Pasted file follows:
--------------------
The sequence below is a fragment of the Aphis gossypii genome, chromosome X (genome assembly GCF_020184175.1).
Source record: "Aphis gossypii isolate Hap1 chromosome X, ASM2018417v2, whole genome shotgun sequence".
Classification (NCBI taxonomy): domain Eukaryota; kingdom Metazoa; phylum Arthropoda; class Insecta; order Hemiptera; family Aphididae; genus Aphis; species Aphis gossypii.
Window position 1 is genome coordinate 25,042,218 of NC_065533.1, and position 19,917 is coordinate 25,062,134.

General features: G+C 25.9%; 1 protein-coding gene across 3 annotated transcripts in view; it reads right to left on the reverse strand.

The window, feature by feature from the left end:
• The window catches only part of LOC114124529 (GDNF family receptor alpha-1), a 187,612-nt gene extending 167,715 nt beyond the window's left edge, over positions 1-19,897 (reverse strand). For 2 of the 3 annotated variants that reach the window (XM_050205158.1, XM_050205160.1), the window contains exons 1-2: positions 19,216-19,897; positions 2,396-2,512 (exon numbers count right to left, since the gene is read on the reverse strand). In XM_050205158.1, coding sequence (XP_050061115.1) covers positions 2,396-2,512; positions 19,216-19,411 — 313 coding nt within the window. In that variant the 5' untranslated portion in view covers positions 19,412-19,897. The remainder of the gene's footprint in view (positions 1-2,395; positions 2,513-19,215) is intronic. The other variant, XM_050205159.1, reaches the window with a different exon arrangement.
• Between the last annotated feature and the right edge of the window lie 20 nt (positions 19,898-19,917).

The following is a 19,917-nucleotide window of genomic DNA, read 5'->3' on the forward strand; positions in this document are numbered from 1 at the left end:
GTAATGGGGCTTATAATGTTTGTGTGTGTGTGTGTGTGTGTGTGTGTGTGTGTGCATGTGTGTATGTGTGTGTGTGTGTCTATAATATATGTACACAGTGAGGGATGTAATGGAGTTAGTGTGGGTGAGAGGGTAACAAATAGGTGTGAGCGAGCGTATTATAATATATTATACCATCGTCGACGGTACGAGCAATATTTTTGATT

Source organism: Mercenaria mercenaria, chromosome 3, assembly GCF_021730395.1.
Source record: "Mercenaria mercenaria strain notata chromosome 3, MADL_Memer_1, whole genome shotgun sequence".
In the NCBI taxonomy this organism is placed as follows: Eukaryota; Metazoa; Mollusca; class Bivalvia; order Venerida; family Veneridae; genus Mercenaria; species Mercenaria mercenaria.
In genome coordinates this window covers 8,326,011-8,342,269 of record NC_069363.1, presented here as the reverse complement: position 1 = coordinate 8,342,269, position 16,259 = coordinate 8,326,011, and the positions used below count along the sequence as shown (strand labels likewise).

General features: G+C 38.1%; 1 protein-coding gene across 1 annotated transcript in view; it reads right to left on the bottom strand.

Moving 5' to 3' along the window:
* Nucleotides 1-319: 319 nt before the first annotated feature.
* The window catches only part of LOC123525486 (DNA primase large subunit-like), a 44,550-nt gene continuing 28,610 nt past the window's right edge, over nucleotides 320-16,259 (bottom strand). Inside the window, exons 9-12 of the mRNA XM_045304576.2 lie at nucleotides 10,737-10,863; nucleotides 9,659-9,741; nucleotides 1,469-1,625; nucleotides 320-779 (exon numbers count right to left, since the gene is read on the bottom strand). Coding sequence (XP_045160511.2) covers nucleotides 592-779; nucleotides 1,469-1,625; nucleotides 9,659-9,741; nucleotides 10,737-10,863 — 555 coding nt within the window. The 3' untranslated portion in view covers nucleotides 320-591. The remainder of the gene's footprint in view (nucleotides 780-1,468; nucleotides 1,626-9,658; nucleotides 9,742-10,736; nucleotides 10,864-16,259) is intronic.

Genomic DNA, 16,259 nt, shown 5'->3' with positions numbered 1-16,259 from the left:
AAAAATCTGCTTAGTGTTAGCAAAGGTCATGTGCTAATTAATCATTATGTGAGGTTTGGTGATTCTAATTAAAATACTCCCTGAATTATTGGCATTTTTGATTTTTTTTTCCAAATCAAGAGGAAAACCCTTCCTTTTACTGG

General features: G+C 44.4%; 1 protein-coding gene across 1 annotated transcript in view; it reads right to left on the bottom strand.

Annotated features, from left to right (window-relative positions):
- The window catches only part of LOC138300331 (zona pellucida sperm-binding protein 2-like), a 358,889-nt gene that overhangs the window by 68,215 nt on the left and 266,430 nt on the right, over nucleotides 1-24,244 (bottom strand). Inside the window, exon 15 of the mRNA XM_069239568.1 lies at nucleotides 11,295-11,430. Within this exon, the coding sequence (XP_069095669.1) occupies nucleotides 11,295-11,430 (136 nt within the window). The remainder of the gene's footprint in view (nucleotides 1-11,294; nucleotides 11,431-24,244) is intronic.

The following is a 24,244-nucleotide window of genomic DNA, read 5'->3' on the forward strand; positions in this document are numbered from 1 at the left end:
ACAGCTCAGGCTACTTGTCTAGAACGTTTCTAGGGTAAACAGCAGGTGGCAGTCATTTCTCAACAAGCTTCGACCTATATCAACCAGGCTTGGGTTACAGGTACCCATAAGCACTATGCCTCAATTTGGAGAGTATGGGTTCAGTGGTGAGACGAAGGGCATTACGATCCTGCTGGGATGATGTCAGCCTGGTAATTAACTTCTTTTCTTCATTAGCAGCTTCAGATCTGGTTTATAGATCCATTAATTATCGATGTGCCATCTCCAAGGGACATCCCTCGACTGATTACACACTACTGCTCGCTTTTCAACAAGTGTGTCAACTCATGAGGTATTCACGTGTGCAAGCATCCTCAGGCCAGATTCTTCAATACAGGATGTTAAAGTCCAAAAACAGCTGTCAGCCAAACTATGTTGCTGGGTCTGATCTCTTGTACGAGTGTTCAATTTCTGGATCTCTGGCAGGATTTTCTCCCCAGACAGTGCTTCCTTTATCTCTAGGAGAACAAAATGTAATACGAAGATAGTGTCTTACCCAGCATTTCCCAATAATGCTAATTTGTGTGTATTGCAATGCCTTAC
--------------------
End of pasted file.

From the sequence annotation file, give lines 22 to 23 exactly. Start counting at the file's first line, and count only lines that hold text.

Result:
Annotated features, from left to right (window-relative positions):
- The window catches only part of LOC138300331 (zona pellucida sperm-binding protein 2-like), a 358,889-nt gene that overhangs the window by 68,215 nt on the left and 266,430 nt on the right, over nucleotides 1-24,244 (bottom strand). Inside the window, exon 15 of the mRNA XM_069239568.1 lies at nucleotides 11,295-11,430. Within this exon, the coding sequence (XP_069095669.1) occupies nucleotides 11,295-11,430 (136 nt within the window). The remainder of the gene's footprint in view (nucleotides 1-11,294; nucleotides 11,431-24,244) is intronic.